Until recently the mass of people blindly believed what scientists and politicians told them. Some of us would say that we swallowed it hook, line and sinker. But the information was at best massaged and often downright untrue. Vast food companies finance research and suppress anything that will damage their share price. Successive Governments have been irresponsible to an astonishing degree in the management of our food and environment. But this is changing. We don't trust you any more.

But I believed Lord Haskins when he said that there are millions of poor people in Britain who spend a big proportion of their income on food. They have been paying with their health, their countryside and their future as well as in unseen but real cash.

Let's just take a few examples. Most of the chicken and turkey breasts that are produced in conditions of indescribable cruelty and squalor are water - up to 40 per cent. Is that cheap chicken or expensive water? We spends huge sums cleaning up polluted rivers from nitrate run-offs.

The nation's health bill soars as a result of poor diets and the evidence is becoming overwhelming that many of the modern afflictions - especially in children - such as asthma and eczema are a result of polluted 'cheap' food. Heart disease is soaring at a huge cost to the NHS and industry partly as a result of the fat-intensive diet of 'cheap' processed foods. BSE has so far cost taxpayers £4 billion and a hundred people have died. There will be more. Foot and mouth has cost £2.2 billion.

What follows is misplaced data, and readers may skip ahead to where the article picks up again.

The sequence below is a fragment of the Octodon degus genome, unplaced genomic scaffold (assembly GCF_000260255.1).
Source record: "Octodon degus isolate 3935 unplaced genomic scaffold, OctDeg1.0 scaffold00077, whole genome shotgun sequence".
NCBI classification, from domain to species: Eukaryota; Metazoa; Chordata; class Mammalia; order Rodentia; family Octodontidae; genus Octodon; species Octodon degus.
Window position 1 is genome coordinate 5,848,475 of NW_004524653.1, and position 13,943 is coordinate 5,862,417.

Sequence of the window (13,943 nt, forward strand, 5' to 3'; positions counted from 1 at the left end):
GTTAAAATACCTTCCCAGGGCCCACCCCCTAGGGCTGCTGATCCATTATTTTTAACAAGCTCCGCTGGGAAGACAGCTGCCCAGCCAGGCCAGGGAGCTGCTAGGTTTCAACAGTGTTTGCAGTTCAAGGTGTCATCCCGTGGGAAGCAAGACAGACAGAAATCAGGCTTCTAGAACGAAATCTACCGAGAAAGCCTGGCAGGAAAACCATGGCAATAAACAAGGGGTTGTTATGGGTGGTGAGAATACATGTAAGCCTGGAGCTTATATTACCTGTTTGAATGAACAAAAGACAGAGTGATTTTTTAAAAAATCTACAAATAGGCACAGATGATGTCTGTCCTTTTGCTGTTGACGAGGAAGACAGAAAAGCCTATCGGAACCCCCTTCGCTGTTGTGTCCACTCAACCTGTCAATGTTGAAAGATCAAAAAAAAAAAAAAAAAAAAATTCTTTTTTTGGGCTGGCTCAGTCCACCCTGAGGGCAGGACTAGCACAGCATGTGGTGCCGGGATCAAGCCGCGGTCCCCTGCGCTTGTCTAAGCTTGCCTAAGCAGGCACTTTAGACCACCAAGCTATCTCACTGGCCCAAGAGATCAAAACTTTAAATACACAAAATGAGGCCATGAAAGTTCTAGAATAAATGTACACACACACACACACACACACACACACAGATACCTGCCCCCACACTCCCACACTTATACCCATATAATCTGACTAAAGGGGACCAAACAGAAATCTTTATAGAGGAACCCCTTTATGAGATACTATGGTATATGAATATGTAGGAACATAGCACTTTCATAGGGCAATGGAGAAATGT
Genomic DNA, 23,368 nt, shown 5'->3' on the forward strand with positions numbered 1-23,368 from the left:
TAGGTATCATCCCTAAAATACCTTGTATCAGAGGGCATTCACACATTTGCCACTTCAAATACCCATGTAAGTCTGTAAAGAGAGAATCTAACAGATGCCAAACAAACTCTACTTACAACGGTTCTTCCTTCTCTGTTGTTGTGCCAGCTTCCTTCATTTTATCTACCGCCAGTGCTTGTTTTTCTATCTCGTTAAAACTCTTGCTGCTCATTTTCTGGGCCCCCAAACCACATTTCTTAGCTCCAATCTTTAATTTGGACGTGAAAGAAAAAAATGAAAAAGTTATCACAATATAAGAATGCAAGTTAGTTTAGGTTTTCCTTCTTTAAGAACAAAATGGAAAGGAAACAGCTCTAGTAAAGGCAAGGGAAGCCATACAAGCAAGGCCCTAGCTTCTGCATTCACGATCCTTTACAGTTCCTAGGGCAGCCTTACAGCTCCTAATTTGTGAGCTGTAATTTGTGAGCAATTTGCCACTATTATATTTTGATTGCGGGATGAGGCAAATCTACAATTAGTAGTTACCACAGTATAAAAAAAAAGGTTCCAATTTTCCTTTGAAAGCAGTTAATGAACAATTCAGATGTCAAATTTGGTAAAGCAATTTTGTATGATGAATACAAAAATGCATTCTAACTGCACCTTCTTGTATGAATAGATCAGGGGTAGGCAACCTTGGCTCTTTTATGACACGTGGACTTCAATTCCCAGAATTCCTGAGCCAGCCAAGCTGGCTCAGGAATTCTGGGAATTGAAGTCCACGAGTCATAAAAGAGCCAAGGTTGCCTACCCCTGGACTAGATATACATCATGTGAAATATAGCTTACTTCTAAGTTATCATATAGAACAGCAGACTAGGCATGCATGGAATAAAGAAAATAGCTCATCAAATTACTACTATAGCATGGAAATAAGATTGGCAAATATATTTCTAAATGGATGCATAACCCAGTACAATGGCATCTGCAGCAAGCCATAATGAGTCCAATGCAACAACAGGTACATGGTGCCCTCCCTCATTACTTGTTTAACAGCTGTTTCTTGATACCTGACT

What about the years of vast subsidies paid to farmers to over-produce low-quality ingredients? What price do you put on the rape of the countryside - which belongs properly to all of us, town or country dwellers - by intensive food production, destroying insect, bird and mammal life? In this light only a fool or charlatan could call our current food policy cheap.

As a nation we need affordable good food. We need an organized supply of fresh, seasonal food with as much of it produced locally as possible. I believe that the way to begin this is in the back garden. Change the world yourself, starting at home. Then it has to extend to the farms and fields around us.

Give organic farmers the same subsidies as chemical growers - or remove subsidies altogether. Provide people with more money to pay for more 'expensive' food out of the billions that would be saved annually from the health bill. Stop seeing food as something to fob off on the 'poor' so that a few multinational companies can make themselves enormously wealthy, and accept that every single one of us has a right to the best food we can provide.

This is an issue that is not going to conveniently go away. People have had enough of being patronized by politicians and businessmen, cocooned in their increasingly irrelevant bubbles. In my travels this year I have had an overwhelming sense of politics taking more and more to the streets - and, Lord Haskins, in the soil.

© Guardian Newspapers Limited 2001